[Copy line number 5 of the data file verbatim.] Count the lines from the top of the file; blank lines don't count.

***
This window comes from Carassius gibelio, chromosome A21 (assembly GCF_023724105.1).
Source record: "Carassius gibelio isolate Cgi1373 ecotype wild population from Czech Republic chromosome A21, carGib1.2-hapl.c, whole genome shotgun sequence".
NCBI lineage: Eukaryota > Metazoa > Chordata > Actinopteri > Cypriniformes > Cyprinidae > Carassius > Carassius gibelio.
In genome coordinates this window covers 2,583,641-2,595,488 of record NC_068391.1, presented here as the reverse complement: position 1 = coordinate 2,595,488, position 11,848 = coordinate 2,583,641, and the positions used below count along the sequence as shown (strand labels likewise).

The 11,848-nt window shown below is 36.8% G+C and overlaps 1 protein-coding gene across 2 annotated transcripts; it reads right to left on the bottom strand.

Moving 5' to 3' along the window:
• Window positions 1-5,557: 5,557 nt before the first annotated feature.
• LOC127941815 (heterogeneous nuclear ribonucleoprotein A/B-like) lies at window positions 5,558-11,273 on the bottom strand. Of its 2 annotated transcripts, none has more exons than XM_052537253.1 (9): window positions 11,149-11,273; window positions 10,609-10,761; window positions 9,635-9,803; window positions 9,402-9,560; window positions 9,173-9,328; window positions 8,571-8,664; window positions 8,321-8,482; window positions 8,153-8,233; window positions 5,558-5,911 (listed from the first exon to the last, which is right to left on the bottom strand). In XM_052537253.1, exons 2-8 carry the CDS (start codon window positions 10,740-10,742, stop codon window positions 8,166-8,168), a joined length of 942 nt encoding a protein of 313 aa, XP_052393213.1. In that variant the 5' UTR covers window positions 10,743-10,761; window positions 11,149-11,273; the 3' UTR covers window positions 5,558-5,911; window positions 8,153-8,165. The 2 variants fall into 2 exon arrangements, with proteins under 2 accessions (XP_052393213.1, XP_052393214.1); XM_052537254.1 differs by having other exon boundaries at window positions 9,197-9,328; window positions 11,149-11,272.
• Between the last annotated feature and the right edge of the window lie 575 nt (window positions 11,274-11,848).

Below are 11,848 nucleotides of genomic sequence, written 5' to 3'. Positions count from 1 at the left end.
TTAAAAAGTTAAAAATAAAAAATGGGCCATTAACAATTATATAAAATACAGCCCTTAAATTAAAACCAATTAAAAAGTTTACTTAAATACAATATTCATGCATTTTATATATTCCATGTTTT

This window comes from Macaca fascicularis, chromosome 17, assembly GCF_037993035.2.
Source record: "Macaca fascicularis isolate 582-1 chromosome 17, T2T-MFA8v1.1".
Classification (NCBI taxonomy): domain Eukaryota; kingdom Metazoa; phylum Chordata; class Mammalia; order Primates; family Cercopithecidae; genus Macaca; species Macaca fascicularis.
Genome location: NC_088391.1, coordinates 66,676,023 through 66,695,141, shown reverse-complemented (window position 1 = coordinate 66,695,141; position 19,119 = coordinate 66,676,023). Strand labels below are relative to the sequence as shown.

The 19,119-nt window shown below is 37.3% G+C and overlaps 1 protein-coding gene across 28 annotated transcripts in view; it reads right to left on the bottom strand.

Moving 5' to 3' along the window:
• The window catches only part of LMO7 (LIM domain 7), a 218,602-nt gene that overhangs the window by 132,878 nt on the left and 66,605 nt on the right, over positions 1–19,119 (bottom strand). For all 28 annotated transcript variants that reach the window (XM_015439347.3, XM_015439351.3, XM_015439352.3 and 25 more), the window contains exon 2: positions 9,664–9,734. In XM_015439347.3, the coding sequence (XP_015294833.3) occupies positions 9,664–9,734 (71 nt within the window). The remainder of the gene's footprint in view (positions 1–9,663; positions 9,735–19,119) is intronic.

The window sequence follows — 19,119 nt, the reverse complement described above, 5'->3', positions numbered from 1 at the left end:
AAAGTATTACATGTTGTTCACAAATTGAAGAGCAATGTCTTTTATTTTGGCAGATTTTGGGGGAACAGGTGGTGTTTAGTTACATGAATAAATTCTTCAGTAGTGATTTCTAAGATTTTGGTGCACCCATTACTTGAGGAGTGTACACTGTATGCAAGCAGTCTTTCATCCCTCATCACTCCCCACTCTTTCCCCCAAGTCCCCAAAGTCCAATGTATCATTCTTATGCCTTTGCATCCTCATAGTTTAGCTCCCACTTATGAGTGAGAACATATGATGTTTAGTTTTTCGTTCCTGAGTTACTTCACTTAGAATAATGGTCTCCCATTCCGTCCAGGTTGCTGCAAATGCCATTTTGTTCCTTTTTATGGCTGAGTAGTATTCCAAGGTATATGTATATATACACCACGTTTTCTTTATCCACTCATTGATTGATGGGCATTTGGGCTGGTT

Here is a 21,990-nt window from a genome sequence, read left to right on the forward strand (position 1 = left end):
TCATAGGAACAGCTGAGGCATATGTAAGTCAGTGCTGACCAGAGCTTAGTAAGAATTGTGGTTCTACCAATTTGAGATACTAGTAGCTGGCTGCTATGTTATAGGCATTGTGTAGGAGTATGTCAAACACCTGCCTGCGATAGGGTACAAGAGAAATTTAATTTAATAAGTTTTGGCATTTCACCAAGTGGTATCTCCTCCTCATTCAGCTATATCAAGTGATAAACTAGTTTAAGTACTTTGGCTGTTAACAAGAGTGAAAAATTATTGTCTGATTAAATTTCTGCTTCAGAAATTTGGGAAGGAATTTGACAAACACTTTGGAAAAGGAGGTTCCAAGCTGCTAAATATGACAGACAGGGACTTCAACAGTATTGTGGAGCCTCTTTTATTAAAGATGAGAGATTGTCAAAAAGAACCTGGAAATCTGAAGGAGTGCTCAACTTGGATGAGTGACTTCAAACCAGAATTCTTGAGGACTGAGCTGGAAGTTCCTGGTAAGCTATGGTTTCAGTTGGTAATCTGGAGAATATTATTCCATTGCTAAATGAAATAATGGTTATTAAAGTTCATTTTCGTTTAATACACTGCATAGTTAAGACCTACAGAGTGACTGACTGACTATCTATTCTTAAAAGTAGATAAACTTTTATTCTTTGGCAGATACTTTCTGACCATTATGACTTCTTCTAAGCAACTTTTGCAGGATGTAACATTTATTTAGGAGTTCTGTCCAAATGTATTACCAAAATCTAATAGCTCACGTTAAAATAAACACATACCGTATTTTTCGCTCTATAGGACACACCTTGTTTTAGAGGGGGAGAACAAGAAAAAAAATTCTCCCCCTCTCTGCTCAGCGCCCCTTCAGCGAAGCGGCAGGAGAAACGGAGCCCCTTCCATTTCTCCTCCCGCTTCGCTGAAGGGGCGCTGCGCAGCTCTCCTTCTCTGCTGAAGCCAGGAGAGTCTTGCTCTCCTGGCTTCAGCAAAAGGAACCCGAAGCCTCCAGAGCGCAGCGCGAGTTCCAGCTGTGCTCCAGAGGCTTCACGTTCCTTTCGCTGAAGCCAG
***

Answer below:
The 11,848-nt window shown below is 36.8% G+C and overlaps 1 protein-coding gene across 2 annotated transcripts; it reads right to left on the bottom strand.